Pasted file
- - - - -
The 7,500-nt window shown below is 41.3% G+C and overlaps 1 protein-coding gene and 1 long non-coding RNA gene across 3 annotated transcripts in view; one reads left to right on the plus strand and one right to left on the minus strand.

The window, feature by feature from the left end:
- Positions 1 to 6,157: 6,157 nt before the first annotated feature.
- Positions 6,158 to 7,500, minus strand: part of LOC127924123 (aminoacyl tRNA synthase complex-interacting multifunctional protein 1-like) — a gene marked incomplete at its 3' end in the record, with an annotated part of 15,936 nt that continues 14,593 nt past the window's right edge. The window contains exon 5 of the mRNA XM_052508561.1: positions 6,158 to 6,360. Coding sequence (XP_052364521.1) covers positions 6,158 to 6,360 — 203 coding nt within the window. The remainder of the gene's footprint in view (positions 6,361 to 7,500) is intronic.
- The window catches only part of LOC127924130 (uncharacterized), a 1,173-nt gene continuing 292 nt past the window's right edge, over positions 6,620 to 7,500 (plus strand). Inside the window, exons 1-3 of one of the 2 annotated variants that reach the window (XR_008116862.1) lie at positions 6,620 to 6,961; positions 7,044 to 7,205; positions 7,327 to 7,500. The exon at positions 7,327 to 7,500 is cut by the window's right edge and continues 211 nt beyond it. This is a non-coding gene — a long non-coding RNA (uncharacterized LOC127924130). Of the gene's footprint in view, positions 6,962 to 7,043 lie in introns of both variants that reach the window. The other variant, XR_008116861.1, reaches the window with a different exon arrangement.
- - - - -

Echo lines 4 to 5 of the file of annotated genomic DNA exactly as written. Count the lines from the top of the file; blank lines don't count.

- Positions 6,158 to 7,500, minus strand: part of LOC127924123 (aminoacyl tRNA synthase complex-interacting multifunctional protein 1-like) — a gene marked incomplete at its 3' end in the record, with an annotated part of 15,936 nt that continues 14,593 nt past the window's right edge. The window contains exon 5 of the mRNA XM_052508561.1: positions 6,158 to 6,360. Coding sequence (XP_052364521.1) covers positions 6,158 to 6,360 — 203 coding nt within the window. The remainder of the gene's footprint in view (positions 6,361 to 7,500) is intronic.
- The window catches only part of LOC127924130 (uncharacterized), a 1,173-nt gene continuing 292 nt past the window's right edge, over positions 6,620 to 7,500 (plus strand). Inside the window, exons 1-3 of one of the 2 annotated variants that reach the window (XR_008116862.1) lie at positions 6,620 to 6,961; positions 7,044 to 7,205; positions 7,327 to 7,500. The exon at positions 7,327 to 7,500 is cut by the window's right edge and continues 211 nt beyond it. This is a non-coding gene — a long non-coding RNA (uncharacterized LOC127924130). Of the gene's footprint in view, positions 6,962 to 7,043 lie in introns of both variants that reach the window. The other variant, XR_008116861.1, reaches the window with a different exon arrangement.